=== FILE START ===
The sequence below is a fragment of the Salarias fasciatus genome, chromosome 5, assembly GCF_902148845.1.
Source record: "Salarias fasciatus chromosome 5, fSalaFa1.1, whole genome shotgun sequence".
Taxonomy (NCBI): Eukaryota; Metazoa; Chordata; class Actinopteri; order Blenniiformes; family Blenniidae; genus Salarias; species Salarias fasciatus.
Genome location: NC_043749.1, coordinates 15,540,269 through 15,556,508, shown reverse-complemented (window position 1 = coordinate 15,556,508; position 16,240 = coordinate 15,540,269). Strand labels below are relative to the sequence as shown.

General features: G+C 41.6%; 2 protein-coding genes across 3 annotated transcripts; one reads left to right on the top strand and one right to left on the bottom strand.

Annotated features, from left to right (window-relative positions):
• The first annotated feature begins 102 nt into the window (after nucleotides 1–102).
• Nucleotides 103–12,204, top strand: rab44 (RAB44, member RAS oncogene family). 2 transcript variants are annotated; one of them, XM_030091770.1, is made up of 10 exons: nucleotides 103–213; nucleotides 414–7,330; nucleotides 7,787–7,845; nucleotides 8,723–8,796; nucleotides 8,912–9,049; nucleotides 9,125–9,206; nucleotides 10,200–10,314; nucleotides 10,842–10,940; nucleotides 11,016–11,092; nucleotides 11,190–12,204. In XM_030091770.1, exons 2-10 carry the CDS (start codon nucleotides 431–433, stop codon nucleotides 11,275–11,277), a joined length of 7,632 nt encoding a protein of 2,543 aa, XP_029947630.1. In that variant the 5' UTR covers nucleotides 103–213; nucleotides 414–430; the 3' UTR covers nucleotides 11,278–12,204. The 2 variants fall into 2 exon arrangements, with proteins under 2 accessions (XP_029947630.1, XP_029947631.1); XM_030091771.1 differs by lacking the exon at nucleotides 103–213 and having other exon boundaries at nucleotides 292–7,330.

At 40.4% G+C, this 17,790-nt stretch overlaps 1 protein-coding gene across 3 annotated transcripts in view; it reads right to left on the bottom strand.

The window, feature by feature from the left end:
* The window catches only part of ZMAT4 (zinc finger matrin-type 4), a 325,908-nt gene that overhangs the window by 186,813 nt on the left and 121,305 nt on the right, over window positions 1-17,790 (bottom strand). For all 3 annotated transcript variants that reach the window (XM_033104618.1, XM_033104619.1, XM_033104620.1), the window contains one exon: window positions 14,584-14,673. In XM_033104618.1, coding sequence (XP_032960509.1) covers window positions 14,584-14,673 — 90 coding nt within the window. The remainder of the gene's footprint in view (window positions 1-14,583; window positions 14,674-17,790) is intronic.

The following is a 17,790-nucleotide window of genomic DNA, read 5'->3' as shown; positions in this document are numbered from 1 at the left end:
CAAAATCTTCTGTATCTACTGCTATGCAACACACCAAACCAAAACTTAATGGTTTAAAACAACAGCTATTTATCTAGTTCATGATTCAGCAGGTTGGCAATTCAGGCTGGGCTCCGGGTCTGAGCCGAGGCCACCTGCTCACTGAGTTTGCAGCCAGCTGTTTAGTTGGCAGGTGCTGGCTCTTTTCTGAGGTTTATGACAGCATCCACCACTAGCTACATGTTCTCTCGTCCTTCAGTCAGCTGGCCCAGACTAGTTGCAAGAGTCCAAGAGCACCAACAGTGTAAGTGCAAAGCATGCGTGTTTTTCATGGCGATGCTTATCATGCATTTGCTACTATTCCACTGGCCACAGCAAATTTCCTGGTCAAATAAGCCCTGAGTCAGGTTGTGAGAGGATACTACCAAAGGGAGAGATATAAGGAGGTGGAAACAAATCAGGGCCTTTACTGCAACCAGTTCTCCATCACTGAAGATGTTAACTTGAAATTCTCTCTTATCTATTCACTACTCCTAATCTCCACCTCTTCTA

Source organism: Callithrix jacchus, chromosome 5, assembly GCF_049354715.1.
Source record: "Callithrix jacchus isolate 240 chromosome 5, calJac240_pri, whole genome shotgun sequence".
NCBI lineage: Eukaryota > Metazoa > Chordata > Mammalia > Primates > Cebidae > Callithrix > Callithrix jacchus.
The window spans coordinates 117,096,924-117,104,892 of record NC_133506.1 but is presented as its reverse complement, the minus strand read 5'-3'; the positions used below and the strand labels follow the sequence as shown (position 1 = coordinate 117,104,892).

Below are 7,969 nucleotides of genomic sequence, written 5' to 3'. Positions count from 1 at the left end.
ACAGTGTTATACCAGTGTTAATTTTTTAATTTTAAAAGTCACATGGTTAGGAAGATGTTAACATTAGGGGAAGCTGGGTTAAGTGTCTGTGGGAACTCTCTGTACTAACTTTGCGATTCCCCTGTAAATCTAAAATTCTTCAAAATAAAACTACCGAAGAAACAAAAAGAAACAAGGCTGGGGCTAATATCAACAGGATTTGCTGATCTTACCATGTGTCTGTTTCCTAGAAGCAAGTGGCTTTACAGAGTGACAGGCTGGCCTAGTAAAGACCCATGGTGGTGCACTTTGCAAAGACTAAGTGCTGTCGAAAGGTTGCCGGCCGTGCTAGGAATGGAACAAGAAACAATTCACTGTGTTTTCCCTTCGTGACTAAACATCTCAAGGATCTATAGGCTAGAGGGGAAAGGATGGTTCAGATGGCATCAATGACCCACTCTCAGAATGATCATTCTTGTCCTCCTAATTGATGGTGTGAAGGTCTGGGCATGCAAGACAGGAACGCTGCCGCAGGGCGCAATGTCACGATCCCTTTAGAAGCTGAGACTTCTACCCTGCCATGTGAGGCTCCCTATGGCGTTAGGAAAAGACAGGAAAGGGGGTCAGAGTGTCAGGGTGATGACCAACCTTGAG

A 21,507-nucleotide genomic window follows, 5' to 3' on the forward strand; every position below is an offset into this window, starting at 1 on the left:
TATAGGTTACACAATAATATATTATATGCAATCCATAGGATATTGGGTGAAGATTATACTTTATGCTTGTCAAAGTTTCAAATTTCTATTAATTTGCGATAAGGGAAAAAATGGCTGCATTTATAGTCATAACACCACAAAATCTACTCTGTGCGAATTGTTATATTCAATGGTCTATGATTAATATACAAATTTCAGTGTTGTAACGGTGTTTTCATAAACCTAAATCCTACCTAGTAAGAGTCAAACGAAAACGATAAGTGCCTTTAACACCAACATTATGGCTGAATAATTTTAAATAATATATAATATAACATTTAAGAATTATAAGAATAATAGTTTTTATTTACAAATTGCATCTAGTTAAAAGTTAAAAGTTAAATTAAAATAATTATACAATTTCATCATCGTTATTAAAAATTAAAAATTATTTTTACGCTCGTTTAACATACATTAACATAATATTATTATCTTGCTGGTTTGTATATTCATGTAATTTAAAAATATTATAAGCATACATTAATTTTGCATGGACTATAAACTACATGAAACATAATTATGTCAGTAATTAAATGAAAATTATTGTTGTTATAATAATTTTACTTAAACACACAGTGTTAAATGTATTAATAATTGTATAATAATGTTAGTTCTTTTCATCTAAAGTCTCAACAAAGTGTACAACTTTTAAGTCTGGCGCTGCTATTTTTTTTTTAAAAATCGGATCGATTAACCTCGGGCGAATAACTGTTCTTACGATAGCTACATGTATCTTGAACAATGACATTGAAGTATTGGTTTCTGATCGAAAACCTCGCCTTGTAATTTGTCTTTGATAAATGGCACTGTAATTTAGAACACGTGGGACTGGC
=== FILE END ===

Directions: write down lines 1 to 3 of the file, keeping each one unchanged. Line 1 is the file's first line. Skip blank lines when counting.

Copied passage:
The sequence below is a fragment of the Salarias fasciatus genome, chromosome 5, assembly GCF_902148845.1.
Source record: "Salarias fasciatus chromosome 5, fSalaFa1.1, whole genome shotgun sequence".
Taxonomy (NCBI): Eukaryota; Metazoa; Chordata; class Actinopteri; order Blenniiformes; family Blenniidae; genus Salarias; species Salarias fasciatus.